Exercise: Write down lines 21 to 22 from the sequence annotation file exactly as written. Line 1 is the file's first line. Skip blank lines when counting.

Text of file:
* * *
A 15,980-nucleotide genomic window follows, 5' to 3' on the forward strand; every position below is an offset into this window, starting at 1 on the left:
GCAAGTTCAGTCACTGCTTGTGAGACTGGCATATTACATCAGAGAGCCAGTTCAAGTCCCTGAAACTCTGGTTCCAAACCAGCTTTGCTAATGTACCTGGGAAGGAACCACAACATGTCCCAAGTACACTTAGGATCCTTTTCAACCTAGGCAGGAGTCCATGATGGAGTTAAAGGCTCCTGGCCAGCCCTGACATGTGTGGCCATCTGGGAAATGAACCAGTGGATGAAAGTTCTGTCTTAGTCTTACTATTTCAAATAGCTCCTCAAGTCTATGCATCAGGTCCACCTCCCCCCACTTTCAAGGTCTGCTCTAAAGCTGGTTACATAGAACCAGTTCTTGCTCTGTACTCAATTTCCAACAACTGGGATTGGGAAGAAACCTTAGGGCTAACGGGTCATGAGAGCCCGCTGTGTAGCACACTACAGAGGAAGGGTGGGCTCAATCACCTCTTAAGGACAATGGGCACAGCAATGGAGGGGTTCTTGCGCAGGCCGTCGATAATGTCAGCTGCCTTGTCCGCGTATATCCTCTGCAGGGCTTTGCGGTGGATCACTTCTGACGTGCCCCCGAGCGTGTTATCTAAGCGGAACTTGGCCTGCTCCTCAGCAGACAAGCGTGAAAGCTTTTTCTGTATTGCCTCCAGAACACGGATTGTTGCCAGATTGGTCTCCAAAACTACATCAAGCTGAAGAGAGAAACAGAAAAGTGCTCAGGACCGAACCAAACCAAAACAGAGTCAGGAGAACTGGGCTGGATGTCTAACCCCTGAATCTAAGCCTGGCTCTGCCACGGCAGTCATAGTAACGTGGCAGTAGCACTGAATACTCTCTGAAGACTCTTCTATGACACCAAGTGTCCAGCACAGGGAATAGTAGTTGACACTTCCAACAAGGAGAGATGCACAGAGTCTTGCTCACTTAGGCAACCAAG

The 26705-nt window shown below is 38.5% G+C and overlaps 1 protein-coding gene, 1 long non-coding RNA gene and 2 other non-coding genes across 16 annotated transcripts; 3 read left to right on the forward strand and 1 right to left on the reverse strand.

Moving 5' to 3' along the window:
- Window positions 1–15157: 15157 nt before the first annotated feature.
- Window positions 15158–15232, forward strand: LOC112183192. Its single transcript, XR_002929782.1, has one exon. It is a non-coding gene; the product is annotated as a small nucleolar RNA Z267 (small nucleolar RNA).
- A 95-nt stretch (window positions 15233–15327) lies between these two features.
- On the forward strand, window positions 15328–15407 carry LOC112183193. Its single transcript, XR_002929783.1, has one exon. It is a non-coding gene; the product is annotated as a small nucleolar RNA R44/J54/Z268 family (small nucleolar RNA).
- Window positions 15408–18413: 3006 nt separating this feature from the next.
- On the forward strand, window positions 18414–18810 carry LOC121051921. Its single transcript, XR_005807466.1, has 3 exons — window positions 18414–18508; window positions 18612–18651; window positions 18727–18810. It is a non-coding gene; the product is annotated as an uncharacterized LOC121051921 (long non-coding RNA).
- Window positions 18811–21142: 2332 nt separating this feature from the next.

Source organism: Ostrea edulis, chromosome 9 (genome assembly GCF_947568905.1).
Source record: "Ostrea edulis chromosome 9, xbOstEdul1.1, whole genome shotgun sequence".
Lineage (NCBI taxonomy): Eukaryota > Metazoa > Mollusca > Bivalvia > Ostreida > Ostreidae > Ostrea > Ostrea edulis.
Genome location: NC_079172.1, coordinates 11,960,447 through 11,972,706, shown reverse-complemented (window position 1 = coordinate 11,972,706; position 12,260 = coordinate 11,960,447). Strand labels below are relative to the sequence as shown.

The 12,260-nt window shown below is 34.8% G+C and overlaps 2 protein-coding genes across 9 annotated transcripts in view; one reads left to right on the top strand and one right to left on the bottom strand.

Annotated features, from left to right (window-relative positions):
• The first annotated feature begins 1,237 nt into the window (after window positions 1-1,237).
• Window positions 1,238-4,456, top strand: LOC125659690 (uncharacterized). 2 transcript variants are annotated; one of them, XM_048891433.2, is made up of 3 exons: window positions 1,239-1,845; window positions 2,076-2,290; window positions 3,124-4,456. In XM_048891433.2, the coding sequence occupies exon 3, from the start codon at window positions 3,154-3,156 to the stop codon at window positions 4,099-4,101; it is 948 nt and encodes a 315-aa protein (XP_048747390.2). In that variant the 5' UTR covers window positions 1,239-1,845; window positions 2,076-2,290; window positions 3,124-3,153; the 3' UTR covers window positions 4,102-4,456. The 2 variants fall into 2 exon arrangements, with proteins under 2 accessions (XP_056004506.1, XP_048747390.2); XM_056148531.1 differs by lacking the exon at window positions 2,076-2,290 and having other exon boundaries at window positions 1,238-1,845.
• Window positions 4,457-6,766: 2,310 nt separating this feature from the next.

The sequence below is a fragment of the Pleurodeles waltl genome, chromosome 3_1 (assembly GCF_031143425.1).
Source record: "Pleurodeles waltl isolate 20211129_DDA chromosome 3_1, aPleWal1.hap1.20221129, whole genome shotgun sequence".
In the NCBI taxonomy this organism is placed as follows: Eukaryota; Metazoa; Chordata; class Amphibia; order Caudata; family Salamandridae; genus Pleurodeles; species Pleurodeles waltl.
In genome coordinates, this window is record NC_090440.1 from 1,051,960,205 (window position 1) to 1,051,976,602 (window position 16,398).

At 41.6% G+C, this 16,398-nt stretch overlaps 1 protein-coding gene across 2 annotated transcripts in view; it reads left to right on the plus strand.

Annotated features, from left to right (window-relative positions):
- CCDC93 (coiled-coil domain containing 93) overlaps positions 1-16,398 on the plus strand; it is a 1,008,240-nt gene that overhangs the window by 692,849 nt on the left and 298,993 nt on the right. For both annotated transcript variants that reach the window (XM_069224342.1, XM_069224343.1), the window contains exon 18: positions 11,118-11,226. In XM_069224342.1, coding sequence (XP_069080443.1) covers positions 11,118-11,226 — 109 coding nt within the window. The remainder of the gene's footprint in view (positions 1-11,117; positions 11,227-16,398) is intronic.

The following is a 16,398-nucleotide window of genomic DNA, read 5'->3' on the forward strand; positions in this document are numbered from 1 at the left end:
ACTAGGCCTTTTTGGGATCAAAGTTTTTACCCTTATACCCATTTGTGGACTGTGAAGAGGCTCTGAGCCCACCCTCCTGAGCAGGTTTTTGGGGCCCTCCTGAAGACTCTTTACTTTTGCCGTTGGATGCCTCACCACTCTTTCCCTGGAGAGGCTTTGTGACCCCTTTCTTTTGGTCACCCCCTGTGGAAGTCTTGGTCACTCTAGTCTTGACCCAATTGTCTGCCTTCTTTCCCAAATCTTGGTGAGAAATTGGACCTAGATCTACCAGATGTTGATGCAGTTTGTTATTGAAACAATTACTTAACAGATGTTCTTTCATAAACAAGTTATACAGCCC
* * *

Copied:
The sequence below is a fragment of the Pleurodeles waltl genome, chromosome 3_1 (assembly GCF_031143425.1).
Source record: "Pleurodeles waltl isolate 20211129_DDA chromosome 3_1, aPleWal1.hap1.20221129, whole genome shotgun sequence".